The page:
Credit the Murphy administration up front for recognizing the importance of getting students back into classrooms. Online teaching is inherently less effective, and for many disadvantaged students it’s pretty much worthless.
“Children need to return to a school environment in some capacity,” Lamont Repollet, education commission, said recently in announcing school reopening guidelines. “This is a matter of educational growth, and it’s a matter of equity.”
Gov. Murphy himself underscored the need for each of the state’s more than 500 districts to develop their own plans under the guidelines, saying a “one-size fits all approach” isn’t possible, especially since “the ability to make local decisions has always been a hallmark of education in New Jersey.”
All schools must offer some in-person classes. The guidelines include basic initial requirements for reopening plans, such as staff wearing masks, students wearing them when they can’t stay 6 feet apart, enhanced cleaning procedures, masks or distancing on school buses, and screening students daily for COVID-19.
School districts must notify parents and caregivers of their reopening plans at least a month before school starts in the fall.
Several districts provided preliminary plans last week to NJ Advance Media, and nearly all will split schedules to reduce the number of students in class on a given day. Typically half would have classes one week and online learning the next week, when the other half would attend class in person. Some expect to alternate students in two-day schedules,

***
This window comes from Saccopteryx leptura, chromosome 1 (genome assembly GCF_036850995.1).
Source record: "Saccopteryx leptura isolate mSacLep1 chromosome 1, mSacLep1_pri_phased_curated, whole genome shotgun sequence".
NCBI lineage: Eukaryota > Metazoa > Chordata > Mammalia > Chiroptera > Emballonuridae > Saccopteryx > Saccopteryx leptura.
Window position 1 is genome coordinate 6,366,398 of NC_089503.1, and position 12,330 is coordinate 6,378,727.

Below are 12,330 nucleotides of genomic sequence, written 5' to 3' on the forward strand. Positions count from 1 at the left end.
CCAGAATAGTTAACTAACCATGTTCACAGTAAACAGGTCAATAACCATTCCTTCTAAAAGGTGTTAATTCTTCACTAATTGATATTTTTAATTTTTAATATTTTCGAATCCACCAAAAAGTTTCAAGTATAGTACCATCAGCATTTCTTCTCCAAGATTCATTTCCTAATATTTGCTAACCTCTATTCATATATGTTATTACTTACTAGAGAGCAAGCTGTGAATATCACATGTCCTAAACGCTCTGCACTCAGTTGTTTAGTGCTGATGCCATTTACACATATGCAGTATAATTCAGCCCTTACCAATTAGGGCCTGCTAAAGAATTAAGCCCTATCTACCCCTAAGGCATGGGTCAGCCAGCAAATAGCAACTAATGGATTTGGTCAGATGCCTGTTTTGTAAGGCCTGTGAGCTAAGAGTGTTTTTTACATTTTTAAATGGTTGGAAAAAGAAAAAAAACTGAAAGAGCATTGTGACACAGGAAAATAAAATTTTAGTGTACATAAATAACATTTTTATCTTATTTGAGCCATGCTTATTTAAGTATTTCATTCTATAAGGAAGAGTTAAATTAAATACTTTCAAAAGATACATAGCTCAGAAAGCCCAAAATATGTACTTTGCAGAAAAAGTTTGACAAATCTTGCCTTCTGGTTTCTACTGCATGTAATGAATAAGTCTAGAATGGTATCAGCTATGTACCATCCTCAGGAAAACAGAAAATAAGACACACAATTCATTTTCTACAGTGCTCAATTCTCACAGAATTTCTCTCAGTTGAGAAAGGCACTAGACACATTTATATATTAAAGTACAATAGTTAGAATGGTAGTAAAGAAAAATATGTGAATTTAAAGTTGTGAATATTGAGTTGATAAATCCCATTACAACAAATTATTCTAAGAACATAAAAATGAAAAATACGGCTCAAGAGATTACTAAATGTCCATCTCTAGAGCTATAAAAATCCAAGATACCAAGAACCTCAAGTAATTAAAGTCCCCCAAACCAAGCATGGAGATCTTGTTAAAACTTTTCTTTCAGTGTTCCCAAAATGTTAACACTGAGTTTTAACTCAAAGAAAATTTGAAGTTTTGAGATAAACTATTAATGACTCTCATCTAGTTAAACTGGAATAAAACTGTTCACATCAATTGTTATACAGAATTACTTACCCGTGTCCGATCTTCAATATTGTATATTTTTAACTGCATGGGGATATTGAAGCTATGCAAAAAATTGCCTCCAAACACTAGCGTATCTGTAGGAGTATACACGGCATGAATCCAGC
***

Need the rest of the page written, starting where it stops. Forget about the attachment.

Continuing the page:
The district in Summit, Union County, so far expects to offer in-class instruction to all students five days a week, requiring them to wear masks except during mask breaks.
In South Jersey, Gloucester Township is surveying parents to see if they prefer all students in school for four or five days a week, wearing masks except during recess and lunch, or would rather have students alternating attendance two days a week.
All districts will offer the option of just continuing the online instruction that has been available since Murphy closed the schools in March.
The governor said districts should be prepared in case he decides to close schools again in response to more people testing positive for the coronavirus.
His administration should monitor the varied approaches and outcomes of reopening school districts and quickly identify what works and what doesn’t in keeping coronavirus contagion at an acceptably low level. The state’s first task is to determine best practices and then encourage their use throughout New Jersey. Only then should Murphy consider whether it might be necessary to return the children of New Jersey to a much inferior educational experience.